Spanning tree:
Vertex: world (root)
  Vertex: upper_link, Edge: shoulder
    Vertex: lower_link, Edge: elbow
No non-tree joints.

Now our double pendulum Mechanism is complete.

Note: instead of defining the Mechanism in this way, it is also possible to load in a URDF file (an XML file format used in ROS), using the parse_urdf function, e.g.:

srcdir = dirname(pathof(RigidBodyDynamics))
urdf = joinpath(srcdir, "..", "test", "urdf", "Acrobot.urdf")
Spanning tree:
Vertex: world (root)
  Vertex: upper_link, Edge: shoulder
    Vertex: lower_link, Edge: elbow
No non-tree joints.

The state of a Mechanism

A Mechanism stores the joint/rigid body layout, but no state information. State information is separated out into a MechanismState object:

state = MechanismState(doublependulum)
MechanismState{Float64, Float64, Float64, …}(…)

Let's first set the configurations and velocities of the joints:

set_configuration!(state, shoulder, 0.3)
set_configuration!(state, elbow, 0.4)
set_velocity!(state, shoulder, 1.)
set_velocity!(state, elbow, 2.);

The joint configurations and velocities are stored as Vectors (denoted $q$ and $v$ respectively in this package) inside the MechanismState object:

q = configuration(state)
v = velocity(state)
2-element SegmentedVector{JointID,Float64,Base.OneTo{JointID},Array{Float64,1}}:


We are now ready to do kinematics. Here's how you transform a point at the origin of the frame after the elbow joint to world frame:

transform(state, Point3D(frame_after(elbow), zero(SVector{3})),
Point3D in "world": [-0.29552020666133955, 0.0, -0.955336489125606]

Other objects like Wrenches, Twists, and SpatialInertias can be transformed in similar fashion.

You can also ask for the homogeneous transform to world:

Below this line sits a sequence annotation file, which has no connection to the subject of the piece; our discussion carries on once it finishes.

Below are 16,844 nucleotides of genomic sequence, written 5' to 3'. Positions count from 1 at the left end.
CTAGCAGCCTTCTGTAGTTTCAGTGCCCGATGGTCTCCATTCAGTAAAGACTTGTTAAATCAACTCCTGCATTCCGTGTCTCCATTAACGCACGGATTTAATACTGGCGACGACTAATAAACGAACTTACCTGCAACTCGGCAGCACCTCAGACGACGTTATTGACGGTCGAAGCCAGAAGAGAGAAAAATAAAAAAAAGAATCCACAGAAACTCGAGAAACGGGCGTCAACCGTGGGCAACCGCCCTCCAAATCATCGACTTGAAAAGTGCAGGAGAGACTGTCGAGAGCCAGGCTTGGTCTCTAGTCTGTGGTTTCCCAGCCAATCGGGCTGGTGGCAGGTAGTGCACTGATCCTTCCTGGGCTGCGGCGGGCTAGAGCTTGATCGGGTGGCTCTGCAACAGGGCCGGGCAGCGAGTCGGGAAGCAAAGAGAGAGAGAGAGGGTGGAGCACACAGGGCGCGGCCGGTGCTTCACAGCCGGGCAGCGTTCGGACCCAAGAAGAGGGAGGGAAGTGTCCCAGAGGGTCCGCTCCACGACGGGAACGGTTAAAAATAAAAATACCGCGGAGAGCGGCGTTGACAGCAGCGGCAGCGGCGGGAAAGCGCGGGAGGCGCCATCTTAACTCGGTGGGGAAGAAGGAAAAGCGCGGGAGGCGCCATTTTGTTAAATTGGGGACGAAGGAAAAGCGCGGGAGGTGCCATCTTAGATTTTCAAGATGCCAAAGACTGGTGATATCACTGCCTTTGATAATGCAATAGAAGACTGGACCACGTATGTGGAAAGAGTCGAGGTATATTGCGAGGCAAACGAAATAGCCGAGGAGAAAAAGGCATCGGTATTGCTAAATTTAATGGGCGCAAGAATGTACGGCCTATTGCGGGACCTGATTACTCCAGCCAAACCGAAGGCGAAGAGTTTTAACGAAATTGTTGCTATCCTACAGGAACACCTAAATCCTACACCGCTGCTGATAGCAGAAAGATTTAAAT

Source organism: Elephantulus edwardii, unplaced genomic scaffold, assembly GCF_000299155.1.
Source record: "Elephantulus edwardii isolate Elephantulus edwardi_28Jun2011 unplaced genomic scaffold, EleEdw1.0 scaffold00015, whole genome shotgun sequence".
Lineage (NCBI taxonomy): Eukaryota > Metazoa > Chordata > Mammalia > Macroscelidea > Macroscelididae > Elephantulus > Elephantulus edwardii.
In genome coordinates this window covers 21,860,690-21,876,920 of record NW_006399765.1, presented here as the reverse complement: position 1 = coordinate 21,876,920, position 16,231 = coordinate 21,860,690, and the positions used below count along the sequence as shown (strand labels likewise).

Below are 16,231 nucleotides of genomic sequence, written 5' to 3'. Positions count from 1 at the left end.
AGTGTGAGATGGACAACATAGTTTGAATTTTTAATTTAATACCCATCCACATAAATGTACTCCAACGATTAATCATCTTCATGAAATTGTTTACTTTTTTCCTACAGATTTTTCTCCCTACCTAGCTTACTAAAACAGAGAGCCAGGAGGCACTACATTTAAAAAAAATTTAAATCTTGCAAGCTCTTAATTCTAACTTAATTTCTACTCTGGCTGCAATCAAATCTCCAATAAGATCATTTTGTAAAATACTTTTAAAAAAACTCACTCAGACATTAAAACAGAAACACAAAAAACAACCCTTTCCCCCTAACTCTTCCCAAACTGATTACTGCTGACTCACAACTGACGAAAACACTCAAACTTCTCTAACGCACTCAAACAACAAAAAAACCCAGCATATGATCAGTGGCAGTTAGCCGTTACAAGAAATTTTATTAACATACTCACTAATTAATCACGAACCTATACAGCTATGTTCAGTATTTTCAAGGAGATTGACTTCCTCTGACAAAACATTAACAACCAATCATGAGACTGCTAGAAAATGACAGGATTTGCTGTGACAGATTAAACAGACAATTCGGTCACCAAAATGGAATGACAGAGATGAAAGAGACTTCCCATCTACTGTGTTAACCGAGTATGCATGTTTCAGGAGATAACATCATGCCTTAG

transform_to_root(state, frame_after(elbow))
Transform3D from "after_elbow" to "world":
rotation: 0.7000000000000001 rad about [7.089183103716176e-63, 1.0, 0.0], translation: [-0.29552020666133955, 0.0, -0.955336489125606]

Or a relative transform:

relative_transform(state, frame_after(elbow), frame_after(shoulder))
Transform3D from "after_elbow" to "after_shoulder":
rotation: 0.39999999999999997 rad about [1.2235735295359127e-62, 1.0, 0.0], translation: [9.370825333944079e-18, 0.0, -0.9999999999999999]

and here's the center of mass of the double pendulum:

Point3D in "world": [-0.38269457680542746, 0.0, -0.9077129136653266]


A MechanismState can also be used to compute quantities related to the dynamics of the Mechanism. Here we compute the mass matrix:

2×2 LinearAlgebra.Symmetric{Float64,Array{Float64,2}}:
 2.58706  0.79353
 0.79353  0.333

Note that there is also a zero-allocation version, mass_matrix! (the ! at the end of a method is a Julia convention signifying that the function is 'in-place', i.e. modifies its input data).

We can do inverse dynamics as follows (note again that there is a non-allocating version of this method as well):

v̇ = similar(velocity(state)) # the joint acceleration vector, i.e., the time derivative of the joint velocity vector v
v̇[shoulder][1] = 1
v̇[elbow][1] = 2
inverse_dynamics(state, v̇)
2-element SegmentedVector{JointID,Float64,Base.OneTo{JointID},Array{Float64,1}}:


Let's simulate the double pendulum for 5 seconds, starting from the state we defined earlier. For this, we can use the basic simulate function:

ts, qs, vs = simulate(state, 5., Δt = 1e-3);

simulate returns a vector of times (ts) and associated joint configurations (qs) and velocities (vs). You can of course plot the trajectories using your favorite plotting package (see e.g. Plots.jl). The MeshCatMechanisms or RigidBodyTreeInspector packages can also be used for 3D animation of the double pendulum in action. See also RigidBodySim.jl for a more full-fledge simulation environment.

A lower level interface for simulation/ODE integration with more options is also available. Consult the documentation for more information. In addition, RigidBodySim.jl offers a more full-featured simulation environment.